• @joseville I think the anthropomorphizing does help me and hopefully also the readers, or at the very least it entertains me :-). Though I rarely do it as much as I did here. About my solutions: I'd say both elegance and tricks come from a lot of experience, the elegance also from spending way too much time on making it elegant, and the tricks often stem from a desire and extra effort to intentionally do interesting different things rather than boring "standard" ways. At LeetCode partly because the standard ways often had been posted already and try not to repeat. Oct 12, 2021 at 15:00

The returned group is itself an iterator that shares the underlying iterable with `groupby()`. Because the source is shared, when the `groupby()` object is advanced, the previous group is no longer visible.

Turning the output from `groupby()` into a list advances the `groupby()` object.

Hence, you shouldn't be type-casting `itertools.groupby` object to list. If you want to store the values as `list`, then you should be doing something like this list comprehension in order to create copy of `groupby` object:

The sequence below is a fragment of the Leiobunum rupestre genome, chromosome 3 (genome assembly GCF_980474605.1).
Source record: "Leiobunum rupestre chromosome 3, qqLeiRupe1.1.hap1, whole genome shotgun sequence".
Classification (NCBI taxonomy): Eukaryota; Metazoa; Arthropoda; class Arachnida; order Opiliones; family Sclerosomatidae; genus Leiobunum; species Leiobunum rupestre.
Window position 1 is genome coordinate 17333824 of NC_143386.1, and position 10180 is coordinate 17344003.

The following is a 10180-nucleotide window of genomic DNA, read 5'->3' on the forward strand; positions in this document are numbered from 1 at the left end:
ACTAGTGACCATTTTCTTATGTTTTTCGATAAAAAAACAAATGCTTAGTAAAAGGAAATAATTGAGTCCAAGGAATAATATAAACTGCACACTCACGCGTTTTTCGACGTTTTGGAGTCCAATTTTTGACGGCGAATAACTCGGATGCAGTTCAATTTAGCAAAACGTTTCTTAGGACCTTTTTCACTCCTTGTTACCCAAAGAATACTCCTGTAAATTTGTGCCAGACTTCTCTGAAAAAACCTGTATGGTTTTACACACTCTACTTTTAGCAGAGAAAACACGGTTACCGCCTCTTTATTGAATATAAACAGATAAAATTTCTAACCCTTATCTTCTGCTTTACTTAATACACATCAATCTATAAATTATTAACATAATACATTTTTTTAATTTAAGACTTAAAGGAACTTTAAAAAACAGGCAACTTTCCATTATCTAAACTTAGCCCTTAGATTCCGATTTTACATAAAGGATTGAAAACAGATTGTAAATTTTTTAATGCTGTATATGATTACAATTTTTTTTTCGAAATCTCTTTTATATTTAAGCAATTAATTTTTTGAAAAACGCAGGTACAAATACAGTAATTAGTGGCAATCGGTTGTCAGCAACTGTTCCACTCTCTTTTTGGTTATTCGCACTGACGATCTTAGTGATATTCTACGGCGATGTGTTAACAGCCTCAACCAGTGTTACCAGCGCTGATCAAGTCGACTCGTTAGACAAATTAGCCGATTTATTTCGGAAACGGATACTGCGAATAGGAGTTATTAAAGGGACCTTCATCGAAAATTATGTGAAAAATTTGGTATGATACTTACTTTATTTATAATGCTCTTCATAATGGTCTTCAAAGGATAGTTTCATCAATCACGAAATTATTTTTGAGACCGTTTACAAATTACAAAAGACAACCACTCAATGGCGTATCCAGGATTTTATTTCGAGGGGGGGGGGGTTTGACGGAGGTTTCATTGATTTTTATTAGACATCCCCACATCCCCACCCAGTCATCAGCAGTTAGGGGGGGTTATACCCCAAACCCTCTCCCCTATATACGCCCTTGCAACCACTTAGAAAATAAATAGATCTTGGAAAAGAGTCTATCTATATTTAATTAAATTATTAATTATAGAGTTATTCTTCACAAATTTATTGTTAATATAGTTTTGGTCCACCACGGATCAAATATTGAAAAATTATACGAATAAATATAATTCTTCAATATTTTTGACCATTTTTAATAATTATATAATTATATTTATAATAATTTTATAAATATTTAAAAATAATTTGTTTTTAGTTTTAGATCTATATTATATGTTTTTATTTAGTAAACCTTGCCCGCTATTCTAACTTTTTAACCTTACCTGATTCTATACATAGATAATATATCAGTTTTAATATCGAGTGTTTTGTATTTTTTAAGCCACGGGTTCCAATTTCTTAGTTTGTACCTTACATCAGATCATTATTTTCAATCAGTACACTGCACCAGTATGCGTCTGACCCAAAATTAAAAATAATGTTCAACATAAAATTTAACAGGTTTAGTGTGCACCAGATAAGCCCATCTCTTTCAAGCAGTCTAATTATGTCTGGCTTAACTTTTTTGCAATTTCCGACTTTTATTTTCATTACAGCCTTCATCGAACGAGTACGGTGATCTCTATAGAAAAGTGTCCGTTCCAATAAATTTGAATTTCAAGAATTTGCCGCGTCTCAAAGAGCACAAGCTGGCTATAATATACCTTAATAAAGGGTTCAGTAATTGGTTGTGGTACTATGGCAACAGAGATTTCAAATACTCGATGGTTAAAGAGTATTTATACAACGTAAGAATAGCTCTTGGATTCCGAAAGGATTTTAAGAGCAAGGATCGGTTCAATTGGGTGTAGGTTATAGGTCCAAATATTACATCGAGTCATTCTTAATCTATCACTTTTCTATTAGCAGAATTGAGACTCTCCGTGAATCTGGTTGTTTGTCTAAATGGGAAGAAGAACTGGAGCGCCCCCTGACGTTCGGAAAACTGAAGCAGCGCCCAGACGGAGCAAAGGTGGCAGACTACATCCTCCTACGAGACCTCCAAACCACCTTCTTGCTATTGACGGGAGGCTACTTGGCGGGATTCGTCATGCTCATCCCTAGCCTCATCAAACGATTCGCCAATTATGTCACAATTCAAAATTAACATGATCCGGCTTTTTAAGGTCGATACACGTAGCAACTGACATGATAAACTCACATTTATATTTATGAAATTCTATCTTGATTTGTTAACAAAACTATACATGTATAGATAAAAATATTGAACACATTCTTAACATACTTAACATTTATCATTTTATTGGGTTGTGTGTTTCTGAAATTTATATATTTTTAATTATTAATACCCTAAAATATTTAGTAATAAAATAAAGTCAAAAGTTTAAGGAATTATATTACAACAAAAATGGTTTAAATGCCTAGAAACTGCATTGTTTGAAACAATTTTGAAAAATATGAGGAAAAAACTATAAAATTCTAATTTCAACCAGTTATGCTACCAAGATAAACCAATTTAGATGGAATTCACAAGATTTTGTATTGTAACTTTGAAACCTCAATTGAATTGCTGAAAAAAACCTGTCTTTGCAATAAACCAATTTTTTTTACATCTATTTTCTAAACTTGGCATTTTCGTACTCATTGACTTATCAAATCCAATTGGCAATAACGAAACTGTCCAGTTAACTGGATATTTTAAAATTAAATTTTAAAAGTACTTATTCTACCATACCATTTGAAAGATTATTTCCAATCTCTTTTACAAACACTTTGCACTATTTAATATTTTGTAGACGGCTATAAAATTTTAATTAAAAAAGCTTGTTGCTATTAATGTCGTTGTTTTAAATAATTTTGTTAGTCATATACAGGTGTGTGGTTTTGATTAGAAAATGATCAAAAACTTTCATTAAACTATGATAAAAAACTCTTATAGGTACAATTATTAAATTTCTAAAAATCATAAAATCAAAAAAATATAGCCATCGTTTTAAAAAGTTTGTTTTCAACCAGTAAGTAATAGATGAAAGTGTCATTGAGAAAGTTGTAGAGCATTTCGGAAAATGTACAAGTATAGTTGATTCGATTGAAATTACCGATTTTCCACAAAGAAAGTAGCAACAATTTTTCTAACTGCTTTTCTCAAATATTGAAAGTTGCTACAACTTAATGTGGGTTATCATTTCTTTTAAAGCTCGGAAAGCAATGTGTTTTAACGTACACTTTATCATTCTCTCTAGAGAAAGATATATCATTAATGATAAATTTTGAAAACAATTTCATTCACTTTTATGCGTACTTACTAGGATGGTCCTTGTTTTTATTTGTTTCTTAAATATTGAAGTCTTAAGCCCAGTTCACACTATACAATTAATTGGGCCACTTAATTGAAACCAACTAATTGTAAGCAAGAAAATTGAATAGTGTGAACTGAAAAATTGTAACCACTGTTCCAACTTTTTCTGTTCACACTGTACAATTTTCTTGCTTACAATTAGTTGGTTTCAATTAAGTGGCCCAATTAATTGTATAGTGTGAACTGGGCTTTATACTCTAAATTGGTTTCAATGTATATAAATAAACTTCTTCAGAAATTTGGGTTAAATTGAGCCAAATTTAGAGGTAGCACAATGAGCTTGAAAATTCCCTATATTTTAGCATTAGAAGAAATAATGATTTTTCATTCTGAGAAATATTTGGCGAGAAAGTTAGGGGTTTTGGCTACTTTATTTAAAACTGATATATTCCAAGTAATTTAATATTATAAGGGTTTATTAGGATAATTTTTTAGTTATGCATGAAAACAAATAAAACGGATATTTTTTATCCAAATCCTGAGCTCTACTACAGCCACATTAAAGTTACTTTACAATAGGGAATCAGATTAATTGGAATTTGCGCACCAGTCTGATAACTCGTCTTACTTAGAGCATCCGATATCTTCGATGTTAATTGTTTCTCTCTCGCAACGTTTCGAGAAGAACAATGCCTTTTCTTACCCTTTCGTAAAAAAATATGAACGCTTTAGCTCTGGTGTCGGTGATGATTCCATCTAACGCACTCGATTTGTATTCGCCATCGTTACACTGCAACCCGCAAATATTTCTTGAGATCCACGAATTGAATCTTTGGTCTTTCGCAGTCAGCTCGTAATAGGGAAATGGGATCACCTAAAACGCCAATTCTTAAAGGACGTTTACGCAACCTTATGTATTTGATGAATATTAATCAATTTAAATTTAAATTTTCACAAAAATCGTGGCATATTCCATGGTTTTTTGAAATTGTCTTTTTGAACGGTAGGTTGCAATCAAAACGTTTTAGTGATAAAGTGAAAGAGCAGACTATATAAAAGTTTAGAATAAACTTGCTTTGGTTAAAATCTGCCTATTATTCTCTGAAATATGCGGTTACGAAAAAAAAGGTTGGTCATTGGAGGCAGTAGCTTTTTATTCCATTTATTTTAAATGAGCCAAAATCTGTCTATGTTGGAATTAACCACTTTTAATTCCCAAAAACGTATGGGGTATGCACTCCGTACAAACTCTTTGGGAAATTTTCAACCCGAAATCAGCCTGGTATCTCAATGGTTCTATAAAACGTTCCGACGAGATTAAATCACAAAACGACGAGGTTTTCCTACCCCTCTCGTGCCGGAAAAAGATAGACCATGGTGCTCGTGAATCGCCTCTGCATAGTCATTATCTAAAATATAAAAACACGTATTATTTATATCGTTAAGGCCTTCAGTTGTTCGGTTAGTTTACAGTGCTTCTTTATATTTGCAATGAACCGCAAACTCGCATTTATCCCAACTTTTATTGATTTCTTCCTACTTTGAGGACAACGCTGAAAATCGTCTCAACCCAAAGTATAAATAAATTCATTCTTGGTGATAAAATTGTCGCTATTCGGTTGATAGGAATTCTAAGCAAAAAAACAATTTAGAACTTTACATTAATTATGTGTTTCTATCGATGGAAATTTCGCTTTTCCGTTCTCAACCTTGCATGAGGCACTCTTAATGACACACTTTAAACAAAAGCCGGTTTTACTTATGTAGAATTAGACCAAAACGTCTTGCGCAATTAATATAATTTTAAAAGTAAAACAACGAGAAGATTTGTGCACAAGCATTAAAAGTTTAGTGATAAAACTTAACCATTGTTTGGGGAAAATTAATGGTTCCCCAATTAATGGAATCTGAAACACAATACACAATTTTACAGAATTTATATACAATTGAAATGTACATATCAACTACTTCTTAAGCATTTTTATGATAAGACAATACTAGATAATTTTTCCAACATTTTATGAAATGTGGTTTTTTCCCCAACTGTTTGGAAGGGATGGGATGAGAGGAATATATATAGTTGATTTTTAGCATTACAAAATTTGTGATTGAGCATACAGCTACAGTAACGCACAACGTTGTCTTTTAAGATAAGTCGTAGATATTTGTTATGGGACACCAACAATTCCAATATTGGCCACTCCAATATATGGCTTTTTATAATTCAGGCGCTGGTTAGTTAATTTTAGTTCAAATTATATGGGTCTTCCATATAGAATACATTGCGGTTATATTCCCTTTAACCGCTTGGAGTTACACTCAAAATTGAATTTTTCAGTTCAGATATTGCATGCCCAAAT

``````grouped_l = [(a, list(b)) for a, b in itertools.groupby(l, key=lambda x:x[0])]
``````

This will allow you to iterate your list (transformed from `groupby` object) multiple times. However, if you are interested in only iterating the result once, then the second solution you mentioned in the question will suffice your requirement.

Summary: The reason is that itertools generally do not store data. They just consume an iterator. So when the outer iterator advances, the inner iterator must as well.

Analogy: Imagine you are a flight attendant standing at the door, admitting a single line passengers to an aircraft. The passengers are arranged by boarding group but you can only see and admit them one at a time. Periodically, as people enter you will learn when one boarding group has ended and then next has begun.

To advance to the next group, you're going to have to admit all the remaining passengers in the current group. You can't see what is downstream in line without letting all the current passengers through.

Unix comparison: The design of groupby() is algorithmically similar to the Unix uniq utility.

What the docs say: "The returned group is itself an iterator that shares the underlying iterable with groupby(). Because the source is shared, when the groupby() object is advanced, the previous group is no longer visible."

How to use it: If the data is needed later, it should be stored as a list:

``````groups = []
uniquekeys = []
data = sorted(data, key=keyfunc)
for k, g in groupby(data, keyfunc):
groups.append(list(g))      # Store group iterator as a list
uniquekeys.append(k)
``````